I've been to GenCon in Indianapolis once - and it was amazing because of the sheer size of the convention and the number of games, vendors, and people. I have been to Enfilade in Olympia, Washington the past two years, have been to Tactical Solutions in Spokane, Washington, and Cour d'Alene in Idaho the past two years. I like Enfilade very much as it is a good sized historical game convention with a very nice venue/hotel. Enfilade has some vendors, not as varied as GenCon obviously, but they are very nice to deal with. I've been to MisCon in Missoula, Montana for several years which is a science fiction convention and was even on the board at one point. I haven't been back since I moved away in 1998, preferring to go to other conventions with historical games as the emphasis.

What is a best kept secret in the hobby?

I think that the best kept secret in the hobby is the fact that there are so many people who do paint, play games, and enjoy the hobby, but they are secretive about it. They don't venture out to explore sharing their experiences in the hobby with others. So many times, I've gotten to meet people who have been in the hobby for years, but they are so reclusive that you don't get to know they do it for several years. For example, in Montana, there are quite a few gamers out here, more than I would have ever anticipated and many more join the hobby when they get here (military base) than you would expect. However, many of the people who do game, are reclusive and do not advertise or let anyone know they play games. There is the "D&D" stigma where some non-gamers think that what we do is the devil's work. It's totally untrue and narrow-minded, but the bias runs deep and the stigma also runs deep as well.

There are so many blogs around and internet, like TMP, where people give hints, tips, tricks, and advice on how to do virtually anything related to the hobby to see, try, and experiment with. Things like the "dip" method, magic wash, dry-brushing techniques, pinning, and the like. There are as many who love to share their experiences openly as there are those who like to keep secrets.

Who do you really respect within the hobby?

I respect my dad, as he is to me one of the founders of the hobby regardless of the fact that he hasn't written any rules, created any games, or published anything. If my dad were not involved in the hobby, I doubt that there would be nearly as many gamers out there without him. I recall the literally hundreds of people who passed through his Chess Club during his 38 years as a teacher who learned to play Kingmaker, Richthofen's War, and many other games, who then became participants in the hobby. I remember all of the people from Malmstrom Air Force Base who took his classes at the Park College campus on base, who participated in games because he was involved and who now continue in the hobby.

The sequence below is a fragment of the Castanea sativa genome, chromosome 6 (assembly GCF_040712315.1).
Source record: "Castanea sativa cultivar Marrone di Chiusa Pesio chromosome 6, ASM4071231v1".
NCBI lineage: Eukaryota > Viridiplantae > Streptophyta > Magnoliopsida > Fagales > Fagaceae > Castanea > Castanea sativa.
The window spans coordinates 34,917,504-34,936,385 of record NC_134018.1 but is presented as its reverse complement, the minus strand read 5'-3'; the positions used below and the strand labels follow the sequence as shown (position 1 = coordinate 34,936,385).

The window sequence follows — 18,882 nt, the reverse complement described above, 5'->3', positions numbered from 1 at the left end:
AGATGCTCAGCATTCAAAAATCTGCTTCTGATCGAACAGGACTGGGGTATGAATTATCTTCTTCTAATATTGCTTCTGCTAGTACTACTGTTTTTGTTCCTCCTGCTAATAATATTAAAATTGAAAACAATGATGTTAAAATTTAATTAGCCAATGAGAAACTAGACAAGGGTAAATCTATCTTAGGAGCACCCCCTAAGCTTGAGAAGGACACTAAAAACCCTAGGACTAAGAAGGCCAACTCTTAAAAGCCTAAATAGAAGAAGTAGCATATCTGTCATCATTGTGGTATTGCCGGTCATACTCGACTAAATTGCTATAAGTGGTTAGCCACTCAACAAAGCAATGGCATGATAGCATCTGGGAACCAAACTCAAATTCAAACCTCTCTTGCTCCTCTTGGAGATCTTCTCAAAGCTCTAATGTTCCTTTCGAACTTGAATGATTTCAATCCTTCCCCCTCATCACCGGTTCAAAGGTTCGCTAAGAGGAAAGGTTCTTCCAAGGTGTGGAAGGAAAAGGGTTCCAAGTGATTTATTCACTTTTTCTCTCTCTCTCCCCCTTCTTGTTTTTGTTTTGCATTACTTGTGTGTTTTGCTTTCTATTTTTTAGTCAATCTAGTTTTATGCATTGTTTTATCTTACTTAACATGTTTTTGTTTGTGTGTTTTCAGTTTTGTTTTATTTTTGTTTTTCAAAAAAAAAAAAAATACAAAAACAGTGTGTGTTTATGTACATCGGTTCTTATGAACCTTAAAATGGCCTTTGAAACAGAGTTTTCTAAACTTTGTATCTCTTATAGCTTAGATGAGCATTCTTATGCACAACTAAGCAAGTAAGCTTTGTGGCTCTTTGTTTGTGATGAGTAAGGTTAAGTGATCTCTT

As for people who are in the hobby as professionals, I would have to say that I don't know many that I've met in person. I respect most of the people whose games or game systems I have played because of the amount of time and energy they have devoted to creating something which I have enjoyed. I respect the Perry brothers because their sculpting abilities have inspired so many other sculptors to turn it up a notch. I also respect Martin Blow, many of you may or may not know him, but he has written some of the best rules systems I've played and he is an excellent painter and faster than I could ever hope to be and retain the quality he does. Martin was critical of my painting early on, and has lessened to some degree as I've gotten better, but his criticism pushed me to do better and I respect him for that as he gave me tips and pointers on techniques which I still use today.

What are some unique things that you've done/seen/thought of?

I guess I've not done anything really unique that I recall as a part of this hobby, generally painting and playing games pretty much as everyone else has done. I did create a unique piece of terrain which earned the game Best of Show at Enfilade 2008 which I am fairly proud of making. It isn't unique in that it is based on a historical castle fairly extensively, but perhaps the construction methodology to some degree. This is a difficult question because so much of this hobby is based upon history unless it is science fiction or fantasy and in that realm I am not very inventive. If it isn't allowed in the rules, I don't bother trying to build/create it.

What would you like to see in the hobby?

I'd like to see more people in the hobby participating in the various facets of it and enjoying it more openly. If we do not promote the hobby and all of the good things it is about, then the hobby will die a slow death as we grow old and fade. Increasingly so much of what happens is becoming digital as better games, graphics and simulations are made with better research to support them. PC gaming has already eliminated many people who used to be in the hobby as gamers because they don't have to dedicate any time to set up a game, paint figures for the game, or dedicate a room and time to read rules to play a game. This hobby isn't purely about painting, or gaming, or any other single aspect, but it is about interactions between people at the face-to-face level - not over a computer screen, text messages, or interactive voice chat.

Thanks for speaking with us!

© 2009, Gabriel Landowski